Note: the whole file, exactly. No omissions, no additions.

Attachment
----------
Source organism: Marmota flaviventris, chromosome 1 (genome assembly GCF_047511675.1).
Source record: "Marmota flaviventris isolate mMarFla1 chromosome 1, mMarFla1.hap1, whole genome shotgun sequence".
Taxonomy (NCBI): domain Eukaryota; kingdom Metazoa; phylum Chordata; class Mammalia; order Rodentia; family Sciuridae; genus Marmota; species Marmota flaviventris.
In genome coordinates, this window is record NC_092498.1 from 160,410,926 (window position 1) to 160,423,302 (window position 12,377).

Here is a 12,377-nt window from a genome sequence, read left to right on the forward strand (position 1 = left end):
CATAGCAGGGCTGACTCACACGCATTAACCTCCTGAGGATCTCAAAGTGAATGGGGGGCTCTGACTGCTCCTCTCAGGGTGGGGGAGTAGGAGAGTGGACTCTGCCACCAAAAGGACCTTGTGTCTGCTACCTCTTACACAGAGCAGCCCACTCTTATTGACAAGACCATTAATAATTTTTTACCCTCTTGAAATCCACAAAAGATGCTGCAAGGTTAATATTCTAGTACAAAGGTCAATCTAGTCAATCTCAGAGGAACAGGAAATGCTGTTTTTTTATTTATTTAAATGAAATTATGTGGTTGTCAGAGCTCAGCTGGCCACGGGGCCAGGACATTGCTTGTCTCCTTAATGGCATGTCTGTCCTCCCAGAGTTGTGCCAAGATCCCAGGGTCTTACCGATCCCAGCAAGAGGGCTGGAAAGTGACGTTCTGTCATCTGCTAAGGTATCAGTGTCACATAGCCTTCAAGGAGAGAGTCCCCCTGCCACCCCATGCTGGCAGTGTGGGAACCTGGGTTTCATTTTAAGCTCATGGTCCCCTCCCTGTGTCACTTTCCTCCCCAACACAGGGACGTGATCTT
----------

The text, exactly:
Source organism: Marmota flaviventris, chromosome 1 (genome assembly GCF_047511675.1).
Source record: "Marmota flaviventris isolate mMarFla1 chromosome 1, mMarFla1.hap1, whole genome shotgun sequence".
Taxonomy (NCBI): domain Eukaryota; kingdom Metazoa; phylum Chordata; class Mammalia; order Rodentia; family Sciuridae; genus Marmota; species Marmota flaviventris.
In genome coordinates, this window is record NC_092498.1 from 160,410,926 (window position 1) to 160,423,302 (window position 12,377).

Here is a 12,377-nt window from a genome sequence, read left to right on the forward strand (position 1 = left end):
CATAGCAGGGCTGACTCACACGCATTAACCTCCTGAGGATCTCAAAGTGAATGGGGGGCTCTGACTGCTCCTCTCAGGGTGGGGGAGTAGGAGAGTGGACTCTGCCACCAAAAGGACCTTGTGTCTGCTACCTCTTACACAGAGCAGCCCACTCTTATTGACAAGACCATTAATAATTTTTTACCCTCTTGAAATCCACAAAAGATGCTGCAAGGTTAATATTCTAGTACAAAGGTCAATCTAGTCAATCTCAGAGGAACAGGAAATGCTGTTTTTTTATTTATTTAAATGAAATTATGTGGTTGTCAGAGCTCAGCTGGCCACGGGGCCAGGACATTGCTTGTCTCCTTAATGGCATGTCTGTCCTCCCAGAGTTGTGCCAAGATCCCAGGGTCTTACCGATCCCAGCAAGAGGGCTGGAAAGTGACGTTCTGTCATCTGCTAAGGTATCAGTGTCACATAGCCTTCAAGGAGAGAGTCCCCCTGCCACCCCATGCTGGCAGTGTGGGAACCTGGGTTTCATTTTAAGCTCATGGTCCCCTCCCTGTGTCACTTTCCTCCCCAACACAGGGACGTGATCTT